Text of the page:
Excerpt From Relationships That Work: The Power Of Conscious Living
– By David B. Wolf

To be understood is a basic human desire. To know how to effectively listen and convey understanding is a key element in expressing love and care. Illuminating this principle, philosopher Paul Tillich once remarked that the first duty of love is to listen. Listening becomes especially important when we realize that as people we come together in community. A characteristic of genuine community is that conflicts and tensions are addressed, or communicated, in ways that enhance closeness and mutual understanding. According to psychologist Rollo May, “Communication leads to community, that is, to understanding, intimacy and mutual valuing.” In this chapter we will examine communication principles and strategies that facilitate deeper connection on a spiritual level. These principles and techniques are effective for anyone interested in high-level interpersonal living.

Studies have shown that in expressing our feelings and attitudes, only about 7 percent of what we communicate is conveyed through words. About 38 percent of communication is paralinguistic, referring to certain qualities of our voice such as tone, emphasis, volume, inflection and pitch. Think about the vastly different paralinguistic behavior of saying “How are you doing?” as a social formality, compared with “How are you doing?” expressed to a person who is dear to us, whom we have not seen for many years.

Research has indicated that about 55 percent of communication regarding feelings and attitudes is non-verbal, meaning not related to our voice in any way. There have been studies with college students and their teachers in which the students knew they were part of the experiment and the professors were unaware they were being studied. During a lecture the students were instructed to exhibit classic elements of what is known as attending behavior. These include sitting squarely, in open-body position, leaning forward slightly and making comfortable eye contact. The result was that the professors would speak spontaneously, make eye contact and be animated in their motions. At a certain cue the students would switch to poor non-verbal attending behavior. The teachers’ demeanor changed, becoming stiff. They began speaking in a monotone, looking down and reading from their notes. Although we may not be conscious of it, our non-verbal behavior affects others in a profound way.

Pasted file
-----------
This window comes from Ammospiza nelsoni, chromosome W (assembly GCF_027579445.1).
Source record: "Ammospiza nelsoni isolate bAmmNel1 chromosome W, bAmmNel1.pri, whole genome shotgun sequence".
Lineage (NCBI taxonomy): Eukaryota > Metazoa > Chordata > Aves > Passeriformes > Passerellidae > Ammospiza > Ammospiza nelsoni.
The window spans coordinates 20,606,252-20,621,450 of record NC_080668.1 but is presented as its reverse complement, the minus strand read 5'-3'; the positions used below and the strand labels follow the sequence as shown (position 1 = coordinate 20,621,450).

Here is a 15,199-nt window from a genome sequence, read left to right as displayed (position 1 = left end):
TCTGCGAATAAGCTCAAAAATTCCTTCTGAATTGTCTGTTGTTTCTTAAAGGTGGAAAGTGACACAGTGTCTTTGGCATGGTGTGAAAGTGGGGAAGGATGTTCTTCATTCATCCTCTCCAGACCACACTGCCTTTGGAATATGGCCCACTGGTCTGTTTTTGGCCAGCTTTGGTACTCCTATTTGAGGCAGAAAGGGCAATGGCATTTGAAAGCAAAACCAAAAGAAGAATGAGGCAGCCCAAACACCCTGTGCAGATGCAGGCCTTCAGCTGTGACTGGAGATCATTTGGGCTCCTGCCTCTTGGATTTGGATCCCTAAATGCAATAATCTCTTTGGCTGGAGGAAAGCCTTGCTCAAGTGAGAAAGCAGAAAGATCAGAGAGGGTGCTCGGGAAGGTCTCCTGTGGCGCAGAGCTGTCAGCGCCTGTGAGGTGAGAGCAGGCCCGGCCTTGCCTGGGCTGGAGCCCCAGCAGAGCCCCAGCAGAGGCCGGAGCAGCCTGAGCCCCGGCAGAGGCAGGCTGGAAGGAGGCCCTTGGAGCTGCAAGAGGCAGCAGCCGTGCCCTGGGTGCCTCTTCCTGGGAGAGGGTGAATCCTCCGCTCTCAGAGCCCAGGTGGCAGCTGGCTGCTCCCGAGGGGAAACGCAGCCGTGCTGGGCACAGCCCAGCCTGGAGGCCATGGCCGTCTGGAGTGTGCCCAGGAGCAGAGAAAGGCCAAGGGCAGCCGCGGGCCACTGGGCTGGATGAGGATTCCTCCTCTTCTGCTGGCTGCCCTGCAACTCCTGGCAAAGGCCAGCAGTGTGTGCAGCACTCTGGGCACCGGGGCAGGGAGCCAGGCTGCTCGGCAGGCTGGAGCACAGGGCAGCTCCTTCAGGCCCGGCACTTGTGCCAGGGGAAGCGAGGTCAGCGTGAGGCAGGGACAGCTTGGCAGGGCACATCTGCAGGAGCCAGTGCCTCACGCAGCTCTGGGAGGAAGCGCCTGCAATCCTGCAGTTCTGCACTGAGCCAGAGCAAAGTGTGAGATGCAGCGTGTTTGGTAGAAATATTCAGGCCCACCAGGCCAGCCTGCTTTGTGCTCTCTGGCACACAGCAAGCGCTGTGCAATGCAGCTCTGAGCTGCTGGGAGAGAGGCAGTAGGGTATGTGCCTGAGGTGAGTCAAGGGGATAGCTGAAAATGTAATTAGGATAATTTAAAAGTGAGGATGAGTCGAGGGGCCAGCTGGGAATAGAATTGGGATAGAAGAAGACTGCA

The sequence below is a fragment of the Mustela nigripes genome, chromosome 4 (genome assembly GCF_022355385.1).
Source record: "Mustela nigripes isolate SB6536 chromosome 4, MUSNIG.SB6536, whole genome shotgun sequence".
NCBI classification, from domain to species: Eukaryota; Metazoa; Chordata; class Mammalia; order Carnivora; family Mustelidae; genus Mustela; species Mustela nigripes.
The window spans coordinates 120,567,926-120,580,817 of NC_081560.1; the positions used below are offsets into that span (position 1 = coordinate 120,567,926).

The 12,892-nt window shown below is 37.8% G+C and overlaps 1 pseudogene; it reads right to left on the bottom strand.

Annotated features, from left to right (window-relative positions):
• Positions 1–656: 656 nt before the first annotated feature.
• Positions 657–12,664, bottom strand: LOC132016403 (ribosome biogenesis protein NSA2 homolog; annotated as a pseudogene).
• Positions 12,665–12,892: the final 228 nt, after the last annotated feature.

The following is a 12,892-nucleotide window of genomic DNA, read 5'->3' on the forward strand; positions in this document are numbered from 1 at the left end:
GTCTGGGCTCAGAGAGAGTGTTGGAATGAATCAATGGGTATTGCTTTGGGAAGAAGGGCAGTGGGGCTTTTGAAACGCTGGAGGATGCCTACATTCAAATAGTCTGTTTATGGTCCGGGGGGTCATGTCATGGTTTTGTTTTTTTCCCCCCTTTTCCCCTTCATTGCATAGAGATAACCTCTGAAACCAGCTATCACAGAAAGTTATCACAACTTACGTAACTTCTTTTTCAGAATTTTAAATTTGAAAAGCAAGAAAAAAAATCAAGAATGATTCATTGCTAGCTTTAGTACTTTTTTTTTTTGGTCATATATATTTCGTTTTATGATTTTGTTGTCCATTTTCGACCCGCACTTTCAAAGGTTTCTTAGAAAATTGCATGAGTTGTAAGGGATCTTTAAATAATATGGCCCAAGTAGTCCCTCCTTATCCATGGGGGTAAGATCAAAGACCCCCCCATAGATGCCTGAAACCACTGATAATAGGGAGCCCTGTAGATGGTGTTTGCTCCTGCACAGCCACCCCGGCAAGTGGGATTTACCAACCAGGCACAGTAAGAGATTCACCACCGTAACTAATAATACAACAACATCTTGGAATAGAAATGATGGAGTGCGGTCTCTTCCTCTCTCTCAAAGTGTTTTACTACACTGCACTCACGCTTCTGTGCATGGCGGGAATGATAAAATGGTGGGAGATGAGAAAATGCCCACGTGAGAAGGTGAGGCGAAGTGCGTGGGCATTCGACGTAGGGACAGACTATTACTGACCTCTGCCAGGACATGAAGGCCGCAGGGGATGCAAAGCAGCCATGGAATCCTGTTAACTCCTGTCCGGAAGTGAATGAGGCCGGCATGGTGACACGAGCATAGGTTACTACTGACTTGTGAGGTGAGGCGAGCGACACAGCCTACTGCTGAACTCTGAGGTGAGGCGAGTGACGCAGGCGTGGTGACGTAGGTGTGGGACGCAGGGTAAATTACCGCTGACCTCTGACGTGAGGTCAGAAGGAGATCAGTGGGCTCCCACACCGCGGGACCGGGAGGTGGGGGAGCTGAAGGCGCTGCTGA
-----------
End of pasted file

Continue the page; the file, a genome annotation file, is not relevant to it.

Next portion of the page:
The term psychotherapy derives from two Greek words: psyche, indicating the self or soul; and therapeia, meaning to attend to. To be a therapeutic influence for someone entails attending with our entire being, including our consciousness, words, tone, body language, and facial expressions. The physical aspects of proper attending behavior can be summed up as SOLE.

Sitting squarely

Open-body position

Leaning forward slightly

Eye contact

If we want to attend to someone, essentially we want to convey sincere interest, respect and caring, so that the person feels valued. Elements of SOLE are helpful in communicating this. Of course, in practical application we should consider circumstances such as culture. The meaning of eye contact between genders, or a particular body space, may contain varying messages across different cultures. Or perhaps we may be speaking on the phone, or in

a car, where constituents of standard good attending are not practical. However, when it is practically appropriate, applying SOLE will usually enhance mutual trust in communication.

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